Dyer v. Colvin

Filing 23

MEMORANDUM Opinion and Order; Plaintiff's motion for summary judgment is granted, the government's motion is denied, and this case is remanded for further consideration. (See attachment for full detail.) Signed by the Honorable Iain D. Johnston on 2/21/2017:(yxp, )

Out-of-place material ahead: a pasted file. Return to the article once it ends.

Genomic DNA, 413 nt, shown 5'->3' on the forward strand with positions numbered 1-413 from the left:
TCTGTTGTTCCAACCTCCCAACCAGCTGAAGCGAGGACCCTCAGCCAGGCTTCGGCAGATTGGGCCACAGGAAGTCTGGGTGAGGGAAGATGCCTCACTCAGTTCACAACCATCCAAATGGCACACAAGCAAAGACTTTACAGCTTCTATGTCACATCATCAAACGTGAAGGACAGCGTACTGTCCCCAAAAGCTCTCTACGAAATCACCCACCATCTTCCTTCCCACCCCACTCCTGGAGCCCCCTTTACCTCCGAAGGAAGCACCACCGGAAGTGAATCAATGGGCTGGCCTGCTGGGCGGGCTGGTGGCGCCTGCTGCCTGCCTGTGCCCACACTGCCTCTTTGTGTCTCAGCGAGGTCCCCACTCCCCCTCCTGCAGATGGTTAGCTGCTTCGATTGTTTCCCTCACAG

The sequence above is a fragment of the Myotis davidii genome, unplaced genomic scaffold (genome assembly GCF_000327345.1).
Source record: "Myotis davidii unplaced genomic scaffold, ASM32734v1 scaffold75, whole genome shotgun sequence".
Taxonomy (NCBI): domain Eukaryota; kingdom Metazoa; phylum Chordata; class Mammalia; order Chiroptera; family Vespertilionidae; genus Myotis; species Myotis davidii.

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UNITED STATES DISTRICT COURT NORTHERN DISTRICT OF ILLINOIS WESTERN DIVISION Michael F. Dyer Plaintiff, v. Nancy A. Berryhill, Acting Commissioner of Social Security, 1 Defendant. ) ) ) ) ) ) ) ) ) ) No. 15 CV 50265 Magistrate Judge Iain D. Johnston MEMORANDUM OPINION AND ORDER This is an action challenging the administrative law judge’s (“ALJ”) denial of social security disability benefits to plaintiff Michael F. Dyer. See 42 U.S.C. §405(g). Plaintiff alleges that back-related pain prevents him from working a full-time sedentary job. BACKGROUND Plaintiff worked for many years in the maritime industry, where he loaded and unloaded barges and tugs, regularly lifting 75 to 150 pounds in shifts sometimes lasting 14 to 18 hours a day. R. 40. On November 20, 2009, he injured his back while lifting one of these heavy objects. R. 43. He was then 39 years old and had never had any back problems before. After the injury, he tried physical therapy, but it did not work. Dkt. #14 at 2 (citing R. 344, 346-359). He had several MRIs and other tests. Then, on November 8, 2010, he had lumbar fusion surgery that resulted in four screws and two rods being inserted. R. 45. The surgery was performed because, as the ALJ later noted in the opinion, plaintiff’s “lower back pain had not responded to conservative treatment.” R. 18. After the surgery, plaintiff tried physical therapy 1 Nancy A. Berryhill has been substituted for Carolyn W. Colvin. Fed. R. Civ. P. 25(d). 1 several more times. Over time, his pain improved somewhat, although how much it improved is the subject of dispute. On May 5, 2011, plaintiff had a functional capacity evaluation administered by a company called ATI Physical Therapy. 2 R. 391. A month and a half later, one of plaintiff’s doctors (Dr. Herman) wrote a letter releasing plaintiff to work a job consistent with the results of this evaluation. On May 8, 2014, a hearing was held before the ALJ. In his opening statement, plaintiff’s counsel referred to the proceeding as a “relatively straightforward case” involving back pain. R. 37-38 (“it’s essentially a pain case”). Plaintiff then testified about his various limitations arising out of his back pain. On July 11, 2014, the ALJ found that plaintiff, despite ongoing back pain, could perform a sedentary job with exceptions such as the freedom to stand or walk every two hours. The ALJ’s reasoning is discussed below. DISCUSSION Plaintiff argues that the ALJ committed two main errors: (1) the ALJ improperly “played doctor” in interpreting the objective medical evidence, and (2) the ALJ cherry-picked or misinterpreted the evidence to reach various conclusions. The Court agrees with these arguments, finding that there are too many unresolved questions, ambiguous statements, and inconsistent or incomplete explanations. In short, the ALJ did not build an accurate and logical bridge from the evidence to the conclusion. Berger v. Astrue, 516 F.3d 539, 544 (7th Cir. 2008). 2 According to the ALJ, this test typically lasts about six hours and involves lifting, walking, balance, and other performance tests. R. 36. Also, based on commentary between the plaintiff’s counsel and the ALJ at the start of the hearing, it appears that the functional capacity evaluation was being done for a worker’s compensation claim, although plaintiff’s attorney stated that plaintiff at the time of the hearing did not have any such case pending. R. 33. 2 Plaintiff focuses his arguments on the credibility analysis. The Court, therefore, will consider this analysis first and then will consider the ALJ’s discussion of the medical opinions, some of which are also mentioned in the credibility analysis. I. Credibility Analysis. To summarize a few key facts at the outset, the ALJ did not call a medical expert to testify at the hearing. In the opinion, the ALJ agreed that plaintiff had a severe impairment of degenerative disc disease and that this condition could cause the pain and limitations plaintiff allegedly was experiencing. Therefore, the key issue was whether plaintiff’s allegations were believable. The ALJ concluded that they were not—specifically, they were “less than fully credible.” R. 20. The ALJ’s explanation was set forth in the following paragraph: After considering the claimant’s allegations and complaints, the undersigned finds him to be less than fully credible. While the claimant elected to undergo lumbar fusion, the record indicates that he had no neurological deficits prior to the surgery (Exhibit 18F/25). While the physical consultative examiner noted that the claimant walked with an antalgic gait, that he could not heel/toe walk and that he had reduced 4/5 dorsal flexion of the right foot, the record also indicates that he has full strength and sensation of his upper and lower extremities (Exhibit 9F). While straight leg raising has been positive on occasion, the record indicates that the claimant has no accompanying motor weakness or neurological deficits. This is consistent with a finding that the claimant is able to perform work at the sedentary level. While the claimant testified that he has increasing levels of weakness of his hands, the record consistently indicates that he has full grip and dexterity bilaterally. After undergoing a functional capacity evaluation, the claimant was released to work at the light exertional level (Exhibit 7F). In addition, Vijay Marwaha, M.D., the claimant’s treating physician, opined that the claimant is able to perform sedentary work (Exhibit 12F). Therefore, the undersigned finds that the opinions of the claimant’s treating physicians do not support a finding of disability. Even though the undersigned has limited the claimant to sedentary work, the vocational expert testified that there are jobs in the economy that the claimant can perform. The record indicates that the claimant’s symptoms improved after participating in physical therapy, which suggests that they can be managed through the use of conservative treatment. R. 20-21. 3 The credibility analysis in this paragraph is insufficient for several reasons. 3 First, the paragraph is vague without any deeper explanation of why the particular facts being proffered lead to the implied conclusions. To cite a general example, the paragraph contains a series of “while” sentences, in which the first half of the sentence (the “while” clause) lists medical findings seemingly supporting plaintiff’s position, but then the second half of the sentence sets forth contrary facts supporting the ALJ’s position. The ALJ seems to have been utilizing some sort of weighing process, but it is not clear what this process was or why certain facts were deemed more probative than others. Consider, as a specific example, the second sentence, which states as follows: “While the claimant elected to undergo lumbar fusion, the record indicates that he had no neurological deficits prior to the surgery (Exhibit 18F/25).” This sentence is hard to decipher. The first half mentions a fact ostensibly supporting plaintiff’s position (namely, that his condition was serious enough to warrant surgery), but this point is then undercut by the reference to plaintiff having “elected” to undergo this surgery and by the observation that plaintiff had no neurological deficits “prior to” that surgery. The overall impression from this sentence (to this Court, at least) is that plaintiff needlessly underwent an invasive surgery. If this is the intended message, then it is an odd one. Not only does it cast aspersions on plaintiff’s doctor who was willing to perform such a surgery, but it is inconsistent with the ALJ’s larger narrative that plaintiff, in fact, had an objectively-demonstrated back condition that improved as a result of the surgery. In short, the Court is baffled as to what larger point the ALJ was trying to convey by this sentence. Therefore, 3 An ALJ’s credibility determination should be reversed only if it is patently wrong. Minnick v. Colvin, 775 F.3d 929, 937 (7th Cir. 2015). However, an ALJ’s decision may be reversed if the ALJ “fail[s] to adequately explain his or her credibility finding by discussing specific reasons supported by the record.” Id.; Craft v. Astrue, 539 F.3d 668, 678 (7th Cir. 2008) (a credibility finding “must be specific enough to enable the claimant and a reviewing body to understand the reasoning”). 4 this sentence does not “adequately explain” why it supports the credibility finding. Minnick v. Colvin, 775 F.3d 929, 937 (7th Cir. 2015). Second, and related to the first point, the ALJ was “playing doctor” in this paragraph. See Lewis v. Colvin, No. 14 CV 50195, 2016 U.S. Dist. LEXIS 115969, *11 n. 3 (N.D. Ill. Aug. 30, 2016) (courts, counsel, and ALJs must resist the temptation to play doctor). The ALJ pointed out that plaintiff had no neurological deficits (mentioned twice in the paragraph), no motor weakness, full strength and sensation in his extremities, full grip, and bilateral dexterity. The underlying premise is that a person with these particular findings would likely not have disabling back pain. However, this conclusion, which is the foundational assumption in this paragraph, as well as the ALJ’s opinion as a whole, is based only on the ALJ’s own layperson intuitions. As plaintiff asserts, “[n]o medical professional has opined or even suggested that [plaintiff’s] allegations would only be credible if accompanied by” these specific findings identified by the ALJ. Dkt. #14 at 7. Perhaps the ALJ is correct in her belief that a person with work-disabling back pain would necessarily have neurological deficits (among other things), but these conclusions are not justified based on the current record. For this reason, on remand, the ALJ must call a medical expert. HALLEX I-2-5-34.A.1. As an additional illustration of these problems, consider the last sentence of the paragraph, which states as follows: “The record indicates that the claimant’s symptoms improved after participating in physical therapy, which suggests that they can be managed through the use of conservative treatment.” This sentence addresses an appropriate consideration—nature of the treatment—but does so in conclusory and selective fashion. As for the treatments tried by plaintiff, the Court notes that the record (including the ALJ’s own summary of that record) refers to several instances in which plaintiff tried conservative 5 treatments. In 2010, plaintiff tried certain unspecified “conservative” treatments that the ALJ stated were unsuccessful. R. 18. These attempts were before the surgery, but after surgery, plaintiff attended 27 physical therapy sessions in early 2011. This therapy did not lead to a noticeable improvement, although this point needs to be addressed directly on remand. So this round of therapy is not likely the one being referred to in the above sentence. Instead, the ALJ likely is referring to a later round of physical therapy, starting in the latter part of 2012. This interpretation fits with an earlier statement the ALJ made in the narrative portion of the opinion. There, she stated the following about this round of therapy: The claimant was discharged from physical therapy in January of 2013 after attending 12 sessions (Exhibit 11F/19). At his last session, the claimant reported that his pain had decreased from a 7 to 3-4/10, that he had decreased numbness of the left lower extremity but still had occasional symptoms in his right lower extremity and that his range of motion had increased (Exhibit 11F/18). R. 19. This description portrays plaintiff as gradually improving over the course of these 12 sessions. But this story rests on a selective and incomplete review of the evidence. Although the ALJ indicated that plaintiff’s last therapy session was in January 2013, the records relied on by the ALJ indicate that he had at least one more session, on March 18, 2013, at which point he rated his pain as 4/5—in other words, higher than in the supposed last session. R. 539. Thus, it is not true that plaintiff’s pain was at its lowest in the last session; instead his pain seems to be fluctuating around a common range, although this point needs further examination before any firm conclusion can be reached. These factual discrepancies in the credibility analysis are another reason favoring remand. See Allord v. Barnhart, 455 F.3d 818, 821 (7th Cir. 2006) (an ALJ may not base a credibility determination on “errors of fact or logic”). In any event, plaintiff has never denied that he had some improvement after physical therapy. So this is not a case where the claimant’s credibility is doubted because he made inconsistent statements to different 6 people about the level of his pain. There is no allegation that plaintiff was untruthful or inconsistent in how he described his pain. So the relevant question is whether, even with some improvement, he was still in too much pain to engage in the prolonged sitting needed to work a sedentary job. The ALJ did not squarely address this question. In addition to these problems, the ALJ’s argument in this sentence rests on an implied medical judgment—namely, that plaintiff’s back pain “can be managed through the use of conservative treatment” consisting of continued physical therapy sessions. But this conclusion was not made by any doctor insofar as this Court can tell. This is another issue for the expert to address on remand. II. Medical Opinions. In the credibility analysis, but also in other parts of the opinion, the ALJ evaluated the medical opinions. The ALJ did not agree with all of these opinions and, in fact, rejected some of them (such as the Agency doctors) giving them only “little weight” or, ambiguously, stating that others were given weight only “to the extent that” they were in line with the ALJ’s own RFC formulation. In other words, when the ALJ agreed with the opinion, the opinion was consistent, but if the ALJ disagreed with the opinion, the ALJ simply disregarded it. Still, on balance, the ALJ suggested in various ways that several doctors agreed that plaintiff was not disabled. In its response brief, the Government puts the point more strongly, stating that the “ALJ observed that the reliable medical opinions did not support Mr. Dyer’s allegations of subjectively disabling symptoms.” Dkt. #21 at 5 (emphasis added). However, as explained below, the ALJ took an overly aggressive approach in interpreting these opinions. 4 4 A separate but important problem is that the ALJ did not follow the treating physician rule and specifically did not apply the checklist of factors included in this rule. See 20 C.F.R. § 404.1527. However, the plaintiff did not raise this argument. Still, on remand, the ALJ should explicitly follow this rule. Doing so may help avoid the uncertainty the Court finds in the current opinion. 7 Dr. Herman and The Functional Capacity Evaluation. In the credibility paragraph, the ALJ stated the following: “After undergoing a functional capacity evaluation, the claimant was released to work at the light exertional level (Exhibit 7F).” R. 21. Although not named explicitly, Dr. Herman is the person who “released” plaintiff to work in a letter dated June 28, 2011. The functional capacity evaluation (“FCE”) was a day-long assessment performed on May 5, 2011, and was done by a “certified assessment specialist.” 5 R. 391. In the cover letter to the report, the specialist summarized the findings as follows: Mr. Dyer demonstrated his functional capabilities at the LIGHT Physical Demand Level during the assessment. This means he is occasionally capable of lifting 32 lbs.[ ] The client has participated in Physical Therapy to date and Work Conditioning to date. He states he did not tolerate Work Conditioning very well. During the Assessment the client reported increased pain in the low back with many of the lifting activities. He also demonstrated difficulties with bending/stooping, crawling, climbing stairs, kneeling, balancing and left foot repetitive movement. Again, please review the following pages for specifics. It is recommended [that] the MD address the [client’s] pain reports all [sic] appropriate treatment options upon the client’s next MD apt. R. 391. The ALJ interpreted these comments to mean that the specialist believed plaintiff could work a full-time job. In addition, the ALJ also suggested (without explicitly stating so) that Dr. Herman agreed with these conclusions. In its response brief, the Government puts the argument in more explicit terms, interpreting the ALJ’s statement to mean that Dr. Herman “expressly adopted” the FCE’s conclusions. Dkt. #21 at 5. To evaluate these assertions, it is important to consider the underlying source document. In his June 28, 2011 letter, Dr. Herman stated, in pertinent part, the following about the FCE: Mr. Dyer returned to see me for follow-up. His low back pain improved over three weeks after his functional capacity evaluation, which had aggravated it. He still gets stiffness when he sits for [a] long period of time such as the drive to my office, 5 This person does not appear to be a doctor. 8 which is roughly one hour. Lidoderm patches help. He has normal strength and sensation and good range of motion on his neurological exam. It is my impression that he is clinically currently at maximum medical improvement. He will have permanent work restrictions consistent with his functional capacity evaluation. R. 465 (emphasis added). As suggested by the italicized portions, this letter contains several statements undermining the ALJ’s and the Government’s interpretations. First, as Dr. Herman noted, the effort plaintiff exerted during the FCE aggravated his back pain, which then took over three weeks to return to the pre-FCE level. 6 This raises a question: if plaintiff were to work fulltime, would this daily effort also aggravate his back pain leading to missed days of work? This question was not considered, but should be on remand. Second, Dr. Herman noted that plaintiff’s back problems emerged after one hour of sitting. However, the ALJ concluded that plaintiff could sit for two hours at a time. This apparent discrepancy also should be considered. If necessary, the ALJ should re-contact Dr. Herman for clarification. Dr. Marwaha. The ALJ stated the following: “Vijay Marwaha, M.D., the claimant’s treating physician, opined that claimant is able to perform sedentary work (Exhibit 12F).” R. 21. The ALJ again has taken equivocal statements and amplified them into a bolder statement than warranted by the source materials. The ALJ cited to Exhibit 12F, a 9-page questionnaire completed by Dr. Marwaha. However, after carefully reading this document several times, the Court can find no explicit statement where Dr. Marwaha “opined that” plaintiff could work a sedentary job. That conclusion is the ALJ’s own interpretation as to what Dr. Marwaha’s specific findings mean. The finding on this questionnaire that best fits the ALJ’s theory is Dr. Marwaha’s answer to the question about how long plaintiff can “sit or stand at a stretch,” which he answered 6 Also, as the FCE specialist noted, plaintiff also reported experiencing pain during the assessment. See R. 375, R. 378. 9 was two hours. R. 558 (emphasis added). This arguably supports the ALJ’s two-hour sitting limitation, but this answer is vague about whether Dr. Marwaha believed that plaintiff could sit in a series of two-hour increments over a full eight-hour day. Also, although not acknowledged by the ALJ, Dr. Marwaha gave other answers on this same form that undermine the ALJ’s findings, including that plaintiff experienced pain, numbness, loss of sensation, tenderness, and nerve root compression. R. 557. If the ALJ intends to rely on this document on remand, she should re-contact Dr. Marwaha and seek clarification. Dr. Osafo. Dr. Seth Osafo was a consultative examiner. The ALJ stated the following about Dr. Osafo’s findings: Dr. Osafo opined that the claimant is able to sit, stand, walk, carry and handle objects and hear and speak without limitations (Exhibit 13F/11). The undersigned gives these opinions weight to the extent that they are consistent with the residual functional capacity, as the record indicates that he has displayed tenderness of his lower spine and has walked with a slight limp during examinations conducted by his treating physician. R. 20. As an initial matter, there is a wrinkle here in that the ALJ did not accept this opinion— that plaintiff is able to sit and do other activities “without limitation”—in full. Instead, the ALJ accepted it only “to the extent that [it was] consistent with” the ALJ’s own RFC. In other words, the ALJ disagreed in part with Dr. Osafo’s opinion. The ALJ used this “to the extent that” language in connection with several other opinions. It is not only vague but it gives the impression that the ALJ followed a Procrustean bed approach, first deciding on an RFC and then paring down the medical opinions so that they would fit the predetermined structure. In any event, the Government ignores this wrinkle and argues more straightforwardly that Dr. Osafo’s opinion is simply yet another piece of evidence supporting the ALJ’s conclusion. Dkt. #21 at 5. However, like the other medical opinions, Dr. Osafo’s opinion is not nearly as clear-cut as the ALJ and the Government suggest. It is true that Dr. Osafo’s office notes dated 10 May 21, 2013 contain a single sentence along the lines quoted by the ALJ (i.e. that plaintiff could sit and do the other activities “without limitations”). R. 576. But this sentence on its face is ambiguous as to how long and how often plaintiff could do these various tasks. In addition, other statements in these very same notes raise a question as to whether Dr. Osafo truly believed that plaintiff could do these activities on a consistent basis in a full-time job. For example, in the patient history section, Dr. Osafo stated that plaintiff’s description of his pain and various limitations was “reliable.” R. 573. This is a statement by a treating doctor directly stating that plaintiff was credible; yet the ALJ never acknowledged this evidence in finding that plaintiff was not credible. Moreover, in summarizing plaintiff’s history, Dr. Osafo noted that plaintiff had reported that the “pain in his lower back is aggravated by prolonged walking, sitting, standing, bending and lifting with pain radiating to his right leg” and that he “is unable to work due to constant daily pain to his lower back and inability to stand, sit or stand of any length of time without his lower back hurting.” R. 573. Again, Dr. Osafo stated that this history was reliable. The ALJ should have acknowledged this contrary evidence or alternatively have re-contacted Dr. Osafo to resolve these apparent discrepancies. In addition to the above arguments, which justify a remand, the Court notes that it encountered anomalies throughout the ALJ’s opinion. Although most of them did not involve major issues, they were nonetheless nagging inconsistencies that raised doubts about the ALJ’s overall approach. Two examples will be noted. First, plaintiff alleged that he suffered from a bereavement disorder arising from the death of his teenage son. Although this was not plaintiff’s chief complaint, the ALJ addressed this allegation in several places. The first was in considering whether the bereavement disorder could qualify as a severe impairment. There, the ALJ concluded that it did not because plaintiff “did 11 not actually seek treatment for this condition (Exhibit 18F).” 7 R. 15. However, at the end of the opinion, the ALJ indicated that she was including a limitation in the RFC to account for plaintiff’s bereavement disorder. See R. 22 (“the claimant is limited to simple, routine and repetitive work due to bereavement syndrome and to the side effects related to his medications”). This statement seems inconsistent with the earlier statement, although perhaps they are reconcilable, and there is no acknowledgement or explanation for the apparent discrepancy. In short, the ALJ inserted this bereavement limitation out of thin air. Second, similar concerns about consistency arise regarding the ALJ’s analysis of plaintiff’s medications. As stated in the sentence quoted above, the ALJ believed that side effects from plaintiff’s medications were another reason to limit him to simple and routine work. This statement, which is not accompanied by any explanation, assumes that plaintiff was legitimately experiencing medication side effects hindering his ability to concentrate. However, earlier in the opinion, the ALJ made statements suggesting that plaintiff’s condition was not serious because, for example, he was “only taking ibuprofen for his symptoms.” 8 R. 18. But if plaintiff was only taking ibuprofen, then why did the ALJ include a limitation for medication side effects? In addition, this argument does not acknowledge that plaintiff repeatedly stated that he used Lidoderm patches, and perhaps other medications. See R. 465 (6/28/11: “Lidoderm patches help.”); R. 499 (10/27/12: listing medications as “Lidoderm Patch, Naproxen, Methocarbamol, Tramadol”). Finally, as an additional consideration, plaintiff has alleged that he “only can afford Lidoderm patches for pain” and that he “took stronger medications in the past, but they made him nauseated and mentally fuzzy.” Dkt. #14 at 5; R. 48 (testifying that he took narcotics but 7 As an aside, the ALJ’s characterization that plaintiff sought no treatment is disputable because there is evidence that plaintiff attended two therapy sessions. See R. 605 (“After the patient’s son died, he saw a psychiatrist in Yorkville for consultation regarding symptoms of bereavement. [ ] The patient saw the psychiatrist for 2 psychotherapy sessions.”). 8 The Government emphasizes this fact in its brief. See Dkt. #21 at 6. 12 stopped because they made him “fuzzy all the time”). To the extent that the ALJ concludes on remand that plaintiff was not taking medications commensurate with his alleged pain, then the ALJ must consider this testimony before drawing any adverse inferences. See Craft v. Astrue, 539 F.3d 668, 679 (7th Cir. 2008) (“although the ALJ drew a negative inference as to Craft’s credibility from his lack of medical care, she neither questioned him about his lack of treatment or medicine noncompliance during that period, nor did she note that a number of medical records reflected that Craft had reported an inability to pay for regular treatment and medicine.”). Having concluded that a remand is warranted, the Court need not address plaintiff’s argument that the ALJ failed to consider whether plaintiff met a closed period of disability from November 2009 through June 2011. This argument, and any other arguments not addressed herein, can be raised on remand. In light of all the unresolved medical issues discussed herein, the ALJ must call a medical expert on remand. HALLEX I-2-5-34.A.1. CONCLUSION For these reasons, plaintiff’s motion for summary judgment is granted, the government’s motion is denied, and this case is remanded for further consideration. Date: February 21, 2017 By: 13 ___________________________ Iain D. Johnston United States Magistrate Judge